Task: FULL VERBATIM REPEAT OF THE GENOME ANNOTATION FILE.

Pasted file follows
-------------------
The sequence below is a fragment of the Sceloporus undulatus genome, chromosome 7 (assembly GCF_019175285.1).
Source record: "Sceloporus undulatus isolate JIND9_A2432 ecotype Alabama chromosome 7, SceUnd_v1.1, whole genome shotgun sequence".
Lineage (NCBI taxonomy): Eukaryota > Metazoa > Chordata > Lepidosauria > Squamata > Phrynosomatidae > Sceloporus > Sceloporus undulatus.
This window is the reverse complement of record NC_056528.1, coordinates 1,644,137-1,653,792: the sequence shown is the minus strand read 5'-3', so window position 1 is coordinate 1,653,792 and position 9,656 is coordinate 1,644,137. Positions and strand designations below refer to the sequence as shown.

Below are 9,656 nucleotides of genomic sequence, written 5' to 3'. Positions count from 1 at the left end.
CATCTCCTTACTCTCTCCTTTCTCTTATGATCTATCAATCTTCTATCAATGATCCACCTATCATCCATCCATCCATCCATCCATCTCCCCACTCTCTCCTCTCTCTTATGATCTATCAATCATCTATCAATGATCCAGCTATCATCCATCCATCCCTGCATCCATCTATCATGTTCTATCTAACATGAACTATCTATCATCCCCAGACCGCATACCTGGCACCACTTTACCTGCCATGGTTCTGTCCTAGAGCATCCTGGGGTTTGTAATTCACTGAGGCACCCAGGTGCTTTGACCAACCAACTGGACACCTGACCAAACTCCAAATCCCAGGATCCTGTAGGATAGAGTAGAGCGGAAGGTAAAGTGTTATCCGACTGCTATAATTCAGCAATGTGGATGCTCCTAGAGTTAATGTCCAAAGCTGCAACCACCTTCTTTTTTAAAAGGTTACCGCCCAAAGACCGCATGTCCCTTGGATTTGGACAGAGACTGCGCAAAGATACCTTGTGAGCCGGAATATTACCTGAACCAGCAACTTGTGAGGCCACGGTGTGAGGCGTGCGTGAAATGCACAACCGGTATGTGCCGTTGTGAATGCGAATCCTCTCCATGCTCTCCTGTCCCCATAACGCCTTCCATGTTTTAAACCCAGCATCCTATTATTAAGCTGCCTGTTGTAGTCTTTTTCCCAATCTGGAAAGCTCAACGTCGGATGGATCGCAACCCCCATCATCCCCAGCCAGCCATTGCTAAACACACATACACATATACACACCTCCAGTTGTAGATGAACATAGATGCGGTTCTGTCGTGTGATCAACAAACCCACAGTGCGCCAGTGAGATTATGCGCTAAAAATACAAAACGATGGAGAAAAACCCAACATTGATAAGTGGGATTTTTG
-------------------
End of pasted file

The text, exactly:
The sequence below is a fragment of the Sceloporus undulatus genome, chromosome 7 (assembly GCF_019175285.1).
Source record: "Sceloporus undulatus isolate JIND9_A2432 ecotype Alabama chromosome 7, SceUnd_v1.1, whole genome shotgun sequence".
Lineage (NCBI taxonomy): Eukaryota > Metazoa > Chordata > Lepidosauria > Squamata > Phrynosomatidae > Sceloporus > Sceloporus undulatus.
This window is the reverse complement of record NC_056528.1, coordinates 1,644,137-1,653,792: the sequence shown is the minus strand read 5'-3', so window position 1 is coordinate 1,653,792 and position 9,656 is coordinate 1,644,137. Positions and strand designations below refer to the sequence as shown.

Below are 9,656 nucleotides of genomic sequence, written 5' to 3'. Positions count from 1 at the left end.
CATCTCCTTACTCTCTCCTTTCTCTTATGATCTATCAATCTTCTATCAATGATCCACCTATCATCCATCCATCCATCCATCCATCTCCCCACTCTCTCCTCTCTCTTATGATCTATCAATCATCTATCAATGATCCAGCTATCATCCATCCATCCCTGCATCCATCTATCATGTTCTATCTAACATGAACTATCTATCATCCCCAGACCGCATACCTGGCACCACTTTACCTGCCATGGTTCTGTCCTAGAGCATCCTGGGGTTTGTAATTCACTGAGGCACCCAGGTGCTTTGACCAACCAACTGGACACCTGACCAAACTCCAAATCCCAGGATCCTGTAGGATAGAGTAGAGCGGAAGGTAAAGTGTTATCCGACTGCTATAATTCAGCAATGTGGATGCTCCTAGAGTTAATGTCCAAAGCTGCAACCACCTTCTTTTTTAAAAGGTTACCGCCCAAAGACCGCATGTCCCTTGGATTTGGACAGAGACTGCGCAAAGATACCTTGTGAGCCGGAATATTACCTGAACCAGCAACTTGTGAGGCCACGGTGTGAGGCGTGCGTGAAATGCACAACCGGTATGTGCCGTTGTGAATGCGAATCCTCTCCATGCTCTCCTGTCCCCATAACGCCTTCCATGTTTTAAACCCAGCATCCTATTATTAAGCTGCCTGTTGTAGTCTTTTTCCCAATCTGGAAAGCTCAACGTCGGATGGATCGCAACCCCCATCATCCCCAGCCAGCCATTGCTAAACACACATACACATATACACACCTCCAGTTGTAGATGAACATAGATGCGGTTCTGTCGTGTGATCAACAAACCCACAGTGCGCCAGTGAGATTATGCGCTAAAAATACAAAACGATGGAGAAAAACCCAACATTGATAAGTGGGATTTTTG